• The clinical consequences of the ongoing lung injury include impaired oxygenation, decreased lung compliance, and increased pulmonary arterial pressure.
  • The progression of ARDS had been thought to evolve through three stages: the exudative phase, fibroproliferative phase, and recovery phase. However, recent evidence suggests that there is significant overlap with less discrete timing and phases.

Exudative phase (0–7 days)

  • This phase is characterized by continued accumulation in the alveoli of excessive fluid, protein, and inflammatory cells that have entered the air spaces from the alveolar capillaries.
  • Progressive atelectasis decreases the number of alveoli available for ventilation, contributing to worsening hypoxemia.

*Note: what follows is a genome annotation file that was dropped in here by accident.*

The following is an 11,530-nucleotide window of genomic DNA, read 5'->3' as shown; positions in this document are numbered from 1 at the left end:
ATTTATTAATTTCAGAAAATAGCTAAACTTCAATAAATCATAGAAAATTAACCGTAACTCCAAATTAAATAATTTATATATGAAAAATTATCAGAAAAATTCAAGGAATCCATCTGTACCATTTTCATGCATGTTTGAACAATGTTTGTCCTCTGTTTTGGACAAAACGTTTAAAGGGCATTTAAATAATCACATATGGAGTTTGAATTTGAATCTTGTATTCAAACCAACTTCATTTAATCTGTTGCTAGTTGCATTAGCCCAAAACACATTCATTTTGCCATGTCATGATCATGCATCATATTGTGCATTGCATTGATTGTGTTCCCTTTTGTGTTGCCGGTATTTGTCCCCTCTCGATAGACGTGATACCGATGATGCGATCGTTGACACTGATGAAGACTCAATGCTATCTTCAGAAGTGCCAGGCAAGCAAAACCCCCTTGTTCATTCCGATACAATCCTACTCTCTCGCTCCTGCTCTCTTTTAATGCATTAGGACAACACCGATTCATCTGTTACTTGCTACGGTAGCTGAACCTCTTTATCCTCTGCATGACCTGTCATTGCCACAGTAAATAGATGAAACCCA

• Intrapulmonary shunting occurs as more blood passes through the lungs without being oxygenated. This ultimately leads to refractory hypoxemia and low arterial oxygen pressure (PaO2) that does not improve despite increases in supplemental oxygen therapy (FiO2).
  • Hypoxemia is often the most profound during this phase.

Fibroproliferative phase (7–14 days)

  • Some patients achieve complete resolution of lung injury before progressing onto the fibroproliferative stage, whereas others progress directly to fibrosis.
  • The balance between pro‐inflammatory and anti‐inflammatory mediators is thought to be an important determinant of the overall inflammatory response, the extent of lung injury, and clinical outcomes.